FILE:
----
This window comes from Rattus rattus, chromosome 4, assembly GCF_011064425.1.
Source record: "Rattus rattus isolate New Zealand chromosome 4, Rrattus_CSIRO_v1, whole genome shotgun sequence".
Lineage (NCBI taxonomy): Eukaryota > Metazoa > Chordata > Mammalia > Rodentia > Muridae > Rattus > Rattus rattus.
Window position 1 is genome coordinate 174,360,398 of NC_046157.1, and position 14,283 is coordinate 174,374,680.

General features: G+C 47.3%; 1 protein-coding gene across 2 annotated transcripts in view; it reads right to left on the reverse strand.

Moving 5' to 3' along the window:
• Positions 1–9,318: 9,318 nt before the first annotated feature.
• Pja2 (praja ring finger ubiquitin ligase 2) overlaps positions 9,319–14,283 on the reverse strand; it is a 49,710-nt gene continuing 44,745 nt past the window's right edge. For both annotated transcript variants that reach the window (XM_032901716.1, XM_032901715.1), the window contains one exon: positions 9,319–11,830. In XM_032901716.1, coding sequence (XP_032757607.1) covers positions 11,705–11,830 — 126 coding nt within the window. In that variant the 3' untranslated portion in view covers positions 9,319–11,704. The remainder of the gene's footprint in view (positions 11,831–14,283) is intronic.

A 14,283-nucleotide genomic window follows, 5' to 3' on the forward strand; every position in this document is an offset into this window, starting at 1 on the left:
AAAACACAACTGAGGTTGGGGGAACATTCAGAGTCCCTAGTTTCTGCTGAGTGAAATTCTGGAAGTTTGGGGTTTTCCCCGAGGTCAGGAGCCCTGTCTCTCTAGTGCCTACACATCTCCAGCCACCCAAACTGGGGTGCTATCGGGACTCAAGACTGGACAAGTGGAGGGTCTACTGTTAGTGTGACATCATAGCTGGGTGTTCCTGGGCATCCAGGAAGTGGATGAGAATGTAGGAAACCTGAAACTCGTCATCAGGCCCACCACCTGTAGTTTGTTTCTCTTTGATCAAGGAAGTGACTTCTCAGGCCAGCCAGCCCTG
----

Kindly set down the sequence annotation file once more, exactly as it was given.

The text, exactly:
This window comes from Rattus rattus, chromosome 4, assembly GCF_011064425.1.
Source record: "Rattus rattus isolate New Zealand chromosome 4, Rrattus_CSIRO_v1, whole genome shotgun sequence".
Lineage (NCBI taxonomy): Eukaryota > Metazoa > Chordata > Mammalia > Rodentia > Muridae > Rattus > Rattus rattus.
Window position 1 is genome coordinate 174,360,398 of NC_046157.1, and position 14,283 is coordinate 174,374,680.

General features: G+C 47.3%; 1 protein-coding gene across 2 annotated transcripts in view; it reads right to left on the reverse strand.

Moving 5' to 3' along the window:
• Positions 1–9,318: 9,318 nt before the first annotated feature.
• Pja2 (praja ring finger ubiquitin ligase 2) overlaps positions 9,319–14,283 on the reverse strand; it is a 49,710-nt gene continuing 44,745 nt past the window's right edge. For both annotated transcript variants that reach the window (XM_032901716.1, XM_032901715.1), the window contains one exon: positions 9,319–11,830. In XM_032901716.1, coding sequence (XP_032757607.1) covers positions 11,705–11,830 — 126 coding nt within the window. In that variant the 3' untranslated portion in view covers positions 9,319–11,704. The remainder of the gene's footprint in view (positions 11,831–14,283) is intronic.

A 14,283-nucleotide genomic window follows, 5' to 3' on the forward strand; every position in this document is an offset into this window, starting at 1 on the left:
AAAACACAACTGAGGTTGGGGGAACATTCAGAGTCCCTAGTTTCTGCTGAGTGAAATTCTGGAAGTTTGGGGTTTTCCCCGAGGTCAGGAGCCCTGTCTCTCTAGTGCCTACACATCTCCAGCCACCCAAACTGGGGTGCTATCGGGACTCAAGACTGGACAAGTGGAGGGTCTACTGTTAGTGTGACATCATAGCTGGGTGTTCCTGGGCATCCAGGAAGTGGATGAGAATGTAGGAAACCTGAAACTCGTCATCAGGCCCACCACCTGTAGTTTGTTTCTCTTTGATCAAGGAAGTGACTTCTCAGGCCAGCCAGCCCTG